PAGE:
The Farishes lived across Olsen Road, and my brother played with their sons. Most of the mothers and fathers worked, so the children were at home alone. My parents didn’t like us being at the neighbor’s houses when the parents weren’t home, so neighborhood children often ended up at our house. We played a lot of tag, especially freeze-tag. We also had a sand box and a swing set. It was the largest yard in the neighborhood.
The McGuires lived between the Wengers and the Stevens. I remember that the Steven’s house was set well back from the street. I guess they had an extra lot. There was a weeping willow in their yard near the street. Their yard was often flooded when it rained. My father was a technician, first at KPFM, then KQFM, and finally moving to television, KATU and KGW. For most of those years he worked in the West Hills near Council Crest. Mom was a stay-at-home mom.
School: We all went to Garden Home School. I went for six years, then three years at Whitford Junior High. The neighborhood children all walked to school. Mom would watch us from the big picture window that faces Oleson Road. When I was in first grade, I dearly wanted to have the smiling second-grade teacher as my teacher. Unfortunately, I also wanted to be in Mrs. Munson’s class, because my older sister and brother had both had her as their second grade teacher. I was so pleased to find that the smiling teacher WAS Mrs. Munson!
Garden: Probably the things I miss most are the fresh fruits and vegetables. My parents also had an extra lot (there is a house there now, again, heartbreaking) where my father grew lettuce, carrots, green beans, cucumbers, tomatoes, squash. There were also filbert and walnut trees and several apple and pear trees. We had strawberries, logan berries, raspberries, nectar berries, and Thompson grapes. Dad eventually cut down the crab-apple tree, but left the two cherry trees – one Lambert and the other Bing. In the corner of the croquet yard, at the edge of the two lots, there was a mulberry tree. The cedar waxwings ate most of them. The fig tree that was in the back yard was cut down by my cousin’s wife (the mother of the current owner) when they first moved in. My mother and my older sister were the only ones in our family who ate the figs.
At a certain age, we children each got a section of the garden in which to plant our own crop. My two sisters both grew corn, I chose potatoes. After helping with the harvesting, we spent a lot of time snapping beans, peeling and cutting apples, and otherwise helping Mom with her canning.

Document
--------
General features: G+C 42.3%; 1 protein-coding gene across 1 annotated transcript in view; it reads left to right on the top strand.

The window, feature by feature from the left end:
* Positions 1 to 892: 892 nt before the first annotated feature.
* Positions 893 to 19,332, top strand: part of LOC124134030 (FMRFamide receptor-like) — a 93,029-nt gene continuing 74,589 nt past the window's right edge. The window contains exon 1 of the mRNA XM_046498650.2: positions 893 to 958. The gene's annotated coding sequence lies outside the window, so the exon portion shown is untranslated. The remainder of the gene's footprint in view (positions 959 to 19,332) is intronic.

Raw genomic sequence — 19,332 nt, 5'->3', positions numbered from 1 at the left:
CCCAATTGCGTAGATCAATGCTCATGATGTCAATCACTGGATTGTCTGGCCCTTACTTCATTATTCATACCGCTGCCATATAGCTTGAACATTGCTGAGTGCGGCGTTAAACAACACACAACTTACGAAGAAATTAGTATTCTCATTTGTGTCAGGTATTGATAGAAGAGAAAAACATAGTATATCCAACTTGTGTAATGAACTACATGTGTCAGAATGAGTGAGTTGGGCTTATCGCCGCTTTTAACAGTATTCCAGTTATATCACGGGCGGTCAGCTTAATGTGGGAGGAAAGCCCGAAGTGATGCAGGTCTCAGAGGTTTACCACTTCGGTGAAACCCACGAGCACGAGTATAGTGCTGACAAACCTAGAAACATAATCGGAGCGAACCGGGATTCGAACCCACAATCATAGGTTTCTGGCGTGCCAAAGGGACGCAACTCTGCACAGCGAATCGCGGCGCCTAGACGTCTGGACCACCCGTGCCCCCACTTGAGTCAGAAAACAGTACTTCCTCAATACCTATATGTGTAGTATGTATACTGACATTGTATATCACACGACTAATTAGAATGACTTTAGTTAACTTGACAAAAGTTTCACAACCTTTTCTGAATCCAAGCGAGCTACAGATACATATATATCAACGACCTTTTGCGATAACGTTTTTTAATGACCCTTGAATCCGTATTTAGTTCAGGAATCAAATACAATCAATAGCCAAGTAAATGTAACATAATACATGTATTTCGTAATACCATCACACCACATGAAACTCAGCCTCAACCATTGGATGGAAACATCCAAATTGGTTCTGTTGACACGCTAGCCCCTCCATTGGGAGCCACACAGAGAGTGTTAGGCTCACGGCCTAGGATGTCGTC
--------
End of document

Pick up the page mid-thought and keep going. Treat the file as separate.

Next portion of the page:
During the gas rationing of the 1970s, the lines form the gas stations at the corner of Garden Home and Oleson roads (there were three stations for a while) would reach our house and beyond. If it was our day to be able to get gas, we would wait for the line to get small before we joined it!
I am excited that you are doing this history project. Unfortunately, when we were younger, many of the children called the area Garbage Hole. You know how cruel children are. Anyway, I am proud to tell people that I grew up in Garden Home!
June Dickson Taylor remembers:
My father, Ken Dickson, was the softball coach for GH United Methodist Church co-ed softball team. He coached off and on and it seems like he did it forever. My oldest sister Elaine played, brother Charley played, sister Shirley played and I played. Our home field was the GH school playground lot and the field was oriented differently than it is now. I played from1971 to 1974. Elaine started softball probably in 1962. She graduated high school in 1966. In our family she was the only one to actually “graduate” from GH. My brother was two years younger and went to 7th grade at GH then on to Whitford. We sold it to to our cousins so in our family we call it the Dickson Homestead. We moved there in 1952. After all the kids moved out, my parents moved to a house they built in Scappoose.